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How Do Tides and Waves Work?


How Do Tides and Waves Work?
Photo © Christophe Libert / stock.xchng.

Waves give rhythm to the ocean. They transport energy over vast distances. Where they make landfall, waves help to sculpt a unique and dynamic mosaic of coastal habitats. They impart a watery pulse upon intertidal zones and trim back coastal sand dunes as they creep towards the sea. Where coasts are rocky, waves and tides can, over time, erode the shoreline leaving dramatic sea cliffs. Thus, understanding ocean waves is an important part of understanding the coastal habitats they influence. In general, there are three types of ocean waves: wind-driven waves, tidal waves, and tsunamis.

  • Wind-Driven Waves—Wind-driven waves are waves that form as wind passes over the surface of the open water. Energy from the wind is transfered into the topmost layers of water via friction and pressure. These forces develop a disturbance that is transported through the sea water. It should be noted that it is the wave that moves, not the water itself (for the most part). For a demonstration of this principle, see What is a Wave?. Additionally, the behavior of waves in water adheres to the same principles that governs the behavior of other waves such as sound waves in air.
  • Tidal Waves—Tidal waves are the largest oceanic waves on our planet. Tidal waves are formed by the gravitational forces of the earth, sun, and moon. The gravitational forces of the sun and (to a greater extent) the moon pull on the oceans causing the oceans to swell on either side of the earth (the side closest to the moon and the side farthest from the moon). As the earth rotates, the tides go 'in' and 'out' (the earth moves but the bulge of water remains in line with the moon, giving the appearance that the tides are moving when it is in fact the earth that is moving).
  • Tsunamis—Tsunamis are large, powerful oceanic waves caused by geological disturbances (earthquakes, landslides, volcanic eruptions) and are normally very large waves.

When Waves Meet

Now that we've defined some types of ocean waves, we'll look at how waves behave when they encounter other waves (this gets tricky so you may want to refer to the sources listed at the end of this article for more information). When ocean waves (or for that matter any waves such as sound waves) meet one another the following principles apply:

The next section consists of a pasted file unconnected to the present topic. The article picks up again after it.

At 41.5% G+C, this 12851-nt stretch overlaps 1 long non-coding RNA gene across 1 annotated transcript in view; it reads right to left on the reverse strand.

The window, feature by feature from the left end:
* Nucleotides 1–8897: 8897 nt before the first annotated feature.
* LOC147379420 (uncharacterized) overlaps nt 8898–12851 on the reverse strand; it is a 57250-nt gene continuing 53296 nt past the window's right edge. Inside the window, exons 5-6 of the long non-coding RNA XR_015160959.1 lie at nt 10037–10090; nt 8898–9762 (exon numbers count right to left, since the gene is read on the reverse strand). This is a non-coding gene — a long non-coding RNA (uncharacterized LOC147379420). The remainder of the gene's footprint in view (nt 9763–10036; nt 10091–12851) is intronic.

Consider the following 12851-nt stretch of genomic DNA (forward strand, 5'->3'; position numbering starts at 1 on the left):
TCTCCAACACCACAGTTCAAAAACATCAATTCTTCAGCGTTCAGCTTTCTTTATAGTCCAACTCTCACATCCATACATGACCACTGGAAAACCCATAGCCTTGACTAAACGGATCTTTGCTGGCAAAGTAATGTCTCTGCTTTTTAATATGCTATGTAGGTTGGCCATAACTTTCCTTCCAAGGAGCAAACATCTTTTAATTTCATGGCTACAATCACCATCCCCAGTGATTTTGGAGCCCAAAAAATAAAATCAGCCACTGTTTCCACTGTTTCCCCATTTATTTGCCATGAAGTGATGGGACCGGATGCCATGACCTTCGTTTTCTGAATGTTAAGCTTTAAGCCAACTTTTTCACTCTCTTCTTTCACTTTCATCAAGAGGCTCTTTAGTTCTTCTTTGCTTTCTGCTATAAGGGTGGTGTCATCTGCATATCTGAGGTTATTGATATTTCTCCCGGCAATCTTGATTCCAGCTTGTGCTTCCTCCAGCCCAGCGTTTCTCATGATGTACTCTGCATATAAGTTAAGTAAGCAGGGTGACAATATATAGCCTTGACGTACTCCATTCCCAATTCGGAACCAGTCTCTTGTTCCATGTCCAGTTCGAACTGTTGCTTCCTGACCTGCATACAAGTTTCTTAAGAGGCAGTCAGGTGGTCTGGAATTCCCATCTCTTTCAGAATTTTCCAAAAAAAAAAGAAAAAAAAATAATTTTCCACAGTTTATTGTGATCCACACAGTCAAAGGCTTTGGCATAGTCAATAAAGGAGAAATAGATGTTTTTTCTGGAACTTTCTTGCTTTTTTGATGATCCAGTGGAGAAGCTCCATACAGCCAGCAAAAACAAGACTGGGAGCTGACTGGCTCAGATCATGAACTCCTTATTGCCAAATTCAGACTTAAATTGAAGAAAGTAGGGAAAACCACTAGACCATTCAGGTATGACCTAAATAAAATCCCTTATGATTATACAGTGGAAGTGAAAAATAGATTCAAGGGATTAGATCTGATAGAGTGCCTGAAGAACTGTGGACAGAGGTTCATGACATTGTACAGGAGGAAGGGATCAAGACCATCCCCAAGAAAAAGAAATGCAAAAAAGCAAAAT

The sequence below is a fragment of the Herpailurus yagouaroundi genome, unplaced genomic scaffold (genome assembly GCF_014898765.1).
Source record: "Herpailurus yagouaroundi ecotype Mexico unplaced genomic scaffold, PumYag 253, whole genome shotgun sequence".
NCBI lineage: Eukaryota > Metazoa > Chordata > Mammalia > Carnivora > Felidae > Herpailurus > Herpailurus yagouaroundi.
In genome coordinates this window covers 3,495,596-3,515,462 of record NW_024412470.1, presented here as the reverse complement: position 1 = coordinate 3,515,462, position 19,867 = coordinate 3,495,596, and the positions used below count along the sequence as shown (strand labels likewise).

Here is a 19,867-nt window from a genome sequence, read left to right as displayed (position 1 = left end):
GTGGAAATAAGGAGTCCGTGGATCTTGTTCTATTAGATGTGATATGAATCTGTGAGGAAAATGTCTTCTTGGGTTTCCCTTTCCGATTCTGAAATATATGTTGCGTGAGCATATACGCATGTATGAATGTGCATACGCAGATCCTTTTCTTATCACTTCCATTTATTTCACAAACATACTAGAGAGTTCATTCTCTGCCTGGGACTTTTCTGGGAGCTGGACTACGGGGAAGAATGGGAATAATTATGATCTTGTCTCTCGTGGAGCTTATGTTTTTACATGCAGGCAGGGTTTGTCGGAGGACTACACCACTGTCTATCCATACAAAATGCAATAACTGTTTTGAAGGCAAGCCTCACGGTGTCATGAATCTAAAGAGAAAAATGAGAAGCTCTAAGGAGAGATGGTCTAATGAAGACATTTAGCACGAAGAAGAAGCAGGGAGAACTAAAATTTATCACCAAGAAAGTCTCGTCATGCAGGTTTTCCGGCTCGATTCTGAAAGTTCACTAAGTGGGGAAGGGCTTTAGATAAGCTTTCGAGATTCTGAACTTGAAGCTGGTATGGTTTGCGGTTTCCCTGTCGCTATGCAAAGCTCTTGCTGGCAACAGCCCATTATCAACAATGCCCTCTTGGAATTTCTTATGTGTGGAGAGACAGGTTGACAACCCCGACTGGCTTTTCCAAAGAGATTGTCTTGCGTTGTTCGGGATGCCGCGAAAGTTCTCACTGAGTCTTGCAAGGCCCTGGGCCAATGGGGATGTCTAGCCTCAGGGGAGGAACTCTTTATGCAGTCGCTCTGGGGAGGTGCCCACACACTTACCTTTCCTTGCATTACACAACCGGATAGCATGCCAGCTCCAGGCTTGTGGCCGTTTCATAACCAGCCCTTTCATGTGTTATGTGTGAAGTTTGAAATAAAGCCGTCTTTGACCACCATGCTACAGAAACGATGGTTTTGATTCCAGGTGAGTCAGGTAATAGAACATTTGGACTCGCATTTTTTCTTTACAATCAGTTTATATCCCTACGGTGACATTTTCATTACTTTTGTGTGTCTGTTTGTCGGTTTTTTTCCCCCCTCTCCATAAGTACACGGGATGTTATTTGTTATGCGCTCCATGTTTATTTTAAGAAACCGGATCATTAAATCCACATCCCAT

• Superposition—When the waves traveling through the same medium at the same time pass through one another, they do not disturb each other. At any point in space or time, the net displacement that is observed in the medium (in the case of ocean waves, the medium is sea water) is the sum of the individual wave displacements (Source: Russell, 2007).
  • Destructive Interference—Destructive interference occurs when two waves collide and the crest of one wave aligns with the trough of another wave. The result is that the waves cancel each other out.
  • Constructive Interference—Constructive interference occurs when two waves collide and the crest of one wave aligns with the crest of another wave. The result is that the waves add together each other out.

Where Land Meets Sea

When waves meet the shore, they are reflected which means that wave is pushed back or resisted by the shore (or any hard surface) such that the wave motion is sent back in the other direction. Additionally, when waves meet a shore, it is refracted. As the wave approaches the shore it experiences friction as it moves over the sea floor. This frictional force bends (or refracts) the wave differently depending on the characteristics of the sea floor.



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